Derek X. Seward, associate professor and chair of counseling and human services in the School of Education, is excited about the opportunities for students.

“I think it will be a wonderful opportunity for our clinical mental health counseling students whose training is very focused,” Seward says. “This project will provide more richness and training around working in interdisciplinary teams, which they normally don’t get until they begin their field experiences. Most licensed counselors practice in interdisciplinary settings so this early exposure to other mental health professionals will serve our students well.”

Melissa Luke, Dean’s Professor in the Department of Counseling and Human Services, stresses the benefit for professionals working at the training sites where students complete their field experiences.

“We are planning to provide ongoing training to site supervisors and other licensed practitioners who may be interested in expanding their skills in areas such as interprofessional collaboration, helping patients and families find accessible services and specific topics like trauma-informed care and cultural understanding,” Luke says. The project team believes that this kind of capacity-building can help facilitate greater access to support services, counseling and mental health care in all kinds of settings.

Nayla Khoury, assistant professor of psychiatry and behavioral sciences at Upstate Medical University, believes that interprofessional training benefits all mental health professionals.

“We have a dire shortage of child and adolescent providers here in Central New York. The pandemic has increased need for mental health services, and we will be seeing its effects well into the future,” Khoury says. “Interprofessional education for medical students and psychiatry residents reflects how community-based care really works and prepares them to more effectively support children and families in a way that is cognizant of cultural and socioeconomic differences.”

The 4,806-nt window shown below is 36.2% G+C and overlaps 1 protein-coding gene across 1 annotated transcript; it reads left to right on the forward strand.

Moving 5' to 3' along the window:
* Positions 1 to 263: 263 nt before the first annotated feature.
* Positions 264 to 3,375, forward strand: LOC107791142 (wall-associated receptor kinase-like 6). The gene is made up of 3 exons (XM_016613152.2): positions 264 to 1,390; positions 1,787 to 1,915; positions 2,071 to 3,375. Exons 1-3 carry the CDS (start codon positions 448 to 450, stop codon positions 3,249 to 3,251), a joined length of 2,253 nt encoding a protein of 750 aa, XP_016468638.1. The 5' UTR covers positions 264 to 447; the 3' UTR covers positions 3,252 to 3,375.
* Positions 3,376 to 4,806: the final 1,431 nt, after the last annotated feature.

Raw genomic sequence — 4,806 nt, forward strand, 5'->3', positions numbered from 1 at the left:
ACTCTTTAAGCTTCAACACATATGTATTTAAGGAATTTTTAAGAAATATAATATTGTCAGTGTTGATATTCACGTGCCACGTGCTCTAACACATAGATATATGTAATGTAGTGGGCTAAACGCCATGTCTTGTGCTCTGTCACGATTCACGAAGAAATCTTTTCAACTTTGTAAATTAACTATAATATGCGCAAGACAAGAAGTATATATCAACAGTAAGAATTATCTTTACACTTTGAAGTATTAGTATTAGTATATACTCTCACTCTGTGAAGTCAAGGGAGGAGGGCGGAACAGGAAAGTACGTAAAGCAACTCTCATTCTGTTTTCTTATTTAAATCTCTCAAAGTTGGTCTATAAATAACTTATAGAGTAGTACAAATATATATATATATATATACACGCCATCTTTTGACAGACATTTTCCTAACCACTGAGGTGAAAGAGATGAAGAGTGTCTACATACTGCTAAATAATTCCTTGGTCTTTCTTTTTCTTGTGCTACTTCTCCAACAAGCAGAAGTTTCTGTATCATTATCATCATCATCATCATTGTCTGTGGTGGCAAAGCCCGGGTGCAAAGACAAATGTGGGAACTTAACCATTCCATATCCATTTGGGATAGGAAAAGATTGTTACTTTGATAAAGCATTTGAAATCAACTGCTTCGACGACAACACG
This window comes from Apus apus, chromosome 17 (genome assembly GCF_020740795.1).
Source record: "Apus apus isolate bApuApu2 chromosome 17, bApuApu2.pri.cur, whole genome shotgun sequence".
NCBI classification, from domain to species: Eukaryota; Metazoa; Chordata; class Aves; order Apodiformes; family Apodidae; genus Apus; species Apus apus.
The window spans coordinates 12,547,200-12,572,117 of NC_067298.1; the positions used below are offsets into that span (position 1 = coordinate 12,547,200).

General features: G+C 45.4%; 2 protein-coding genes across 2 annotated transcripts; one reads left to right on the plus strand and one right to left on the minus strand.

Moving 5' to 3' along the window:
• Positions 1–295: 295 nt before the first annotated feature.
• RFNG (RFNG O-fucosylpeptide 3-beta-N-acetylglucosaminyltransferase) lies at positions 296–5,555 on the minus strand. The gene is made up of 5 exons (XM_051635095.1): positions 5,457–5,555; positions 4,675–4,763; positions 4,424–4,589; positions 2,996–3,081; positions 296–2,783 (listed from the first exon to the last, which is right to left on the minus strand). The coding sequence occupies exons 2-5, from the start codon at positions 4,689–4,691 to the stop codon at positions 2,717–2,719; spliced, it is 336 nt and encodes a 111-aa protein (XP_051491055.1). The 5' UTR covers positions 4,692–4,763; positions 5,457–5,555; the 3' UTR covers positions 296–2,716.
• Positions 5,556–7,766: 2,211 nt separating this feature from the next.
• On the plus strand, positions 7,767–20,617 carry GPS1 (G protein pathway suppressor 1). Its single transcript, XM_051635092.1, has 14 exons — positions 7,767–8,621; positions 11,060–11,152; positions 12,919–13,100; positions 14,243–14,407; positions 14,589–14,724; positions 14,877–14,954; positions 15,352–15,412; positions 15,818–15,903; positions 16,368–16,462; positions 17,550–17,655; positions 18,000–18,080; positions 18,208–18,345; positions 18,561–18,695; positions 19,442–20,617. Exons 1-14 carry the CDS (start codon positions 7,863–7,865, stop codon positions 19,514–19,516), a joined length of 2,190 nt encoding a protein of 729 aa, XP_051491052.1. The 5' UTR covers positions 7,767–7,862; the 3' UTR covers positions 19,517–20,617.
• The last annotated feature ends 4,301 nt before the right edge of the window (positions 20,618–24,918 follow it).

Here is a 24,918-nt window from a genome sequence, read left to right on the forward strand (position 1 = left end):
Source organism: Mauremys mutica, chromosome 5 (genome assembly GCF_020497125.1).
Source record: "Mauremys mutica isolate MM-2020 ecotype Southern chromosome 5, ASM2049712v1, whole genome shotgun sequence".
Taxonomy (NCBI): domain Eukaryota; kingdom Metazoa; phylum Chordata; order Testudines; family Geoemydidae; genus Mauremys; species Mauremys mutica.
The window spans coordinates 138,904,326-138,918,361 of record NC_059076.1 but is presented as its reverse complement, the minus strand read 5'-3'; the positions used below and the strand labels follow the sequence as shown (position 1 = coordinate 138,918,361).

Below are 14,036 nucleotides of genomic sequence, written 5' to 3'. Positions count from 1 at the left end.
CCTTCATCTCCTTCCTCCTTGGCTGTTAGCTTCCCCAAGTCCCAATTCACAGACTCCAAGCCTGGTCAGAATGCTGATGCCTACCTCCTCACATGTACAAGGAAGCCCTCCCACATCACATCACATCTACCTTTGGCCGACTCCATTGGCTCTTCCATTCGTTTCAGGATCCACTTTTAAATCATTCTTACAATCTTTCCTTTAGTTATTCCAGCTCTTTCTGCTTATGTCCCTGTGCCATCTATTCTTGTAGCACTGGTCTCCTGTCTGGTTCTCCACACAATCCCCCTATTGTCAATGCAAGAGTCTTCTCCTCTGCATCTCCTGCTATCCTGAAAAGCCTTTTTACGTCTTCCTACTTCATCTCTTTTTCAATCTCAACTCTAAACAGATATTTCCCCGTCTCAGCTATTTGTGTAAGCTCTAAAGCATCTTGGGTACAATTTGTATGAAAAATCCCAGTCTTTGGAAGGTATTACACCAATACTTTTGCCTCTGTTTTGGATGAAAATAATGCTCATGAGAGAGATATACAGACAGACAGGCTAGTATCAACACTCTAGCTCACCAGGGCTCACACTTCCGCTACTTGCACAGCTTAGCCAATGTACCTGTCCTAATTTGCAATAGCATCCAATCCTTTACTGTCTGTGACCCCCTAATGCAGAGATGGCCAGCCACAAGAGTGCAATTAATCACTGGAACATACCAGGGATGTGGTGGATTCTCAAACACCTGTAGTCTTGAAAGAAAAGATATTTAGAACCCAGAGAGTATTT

As part of the project, Khoury will be collaborating with the Onondaga Nation to enhance behavioral health services.

Tracy Walker, director of field relations in the School of Social Work, will be working to find interprofessional field placements for all students involved in the project, regardless of academic discipline. She is excited about the potential opportunities.

“I am always trying to find the win-win between what a field experience site needs and what students are interested in,” Walker says. “This project opens up opportunities for students to gain broader experience in the field that they will take into their practice after graduation. It also offers new ways for Syracuse University and Upstate to partner with supervisors and practitioners at our field sites.”

A Syracuse University News story by Ellen de Graffenreid originally published on Tuesday, August 10, 2021.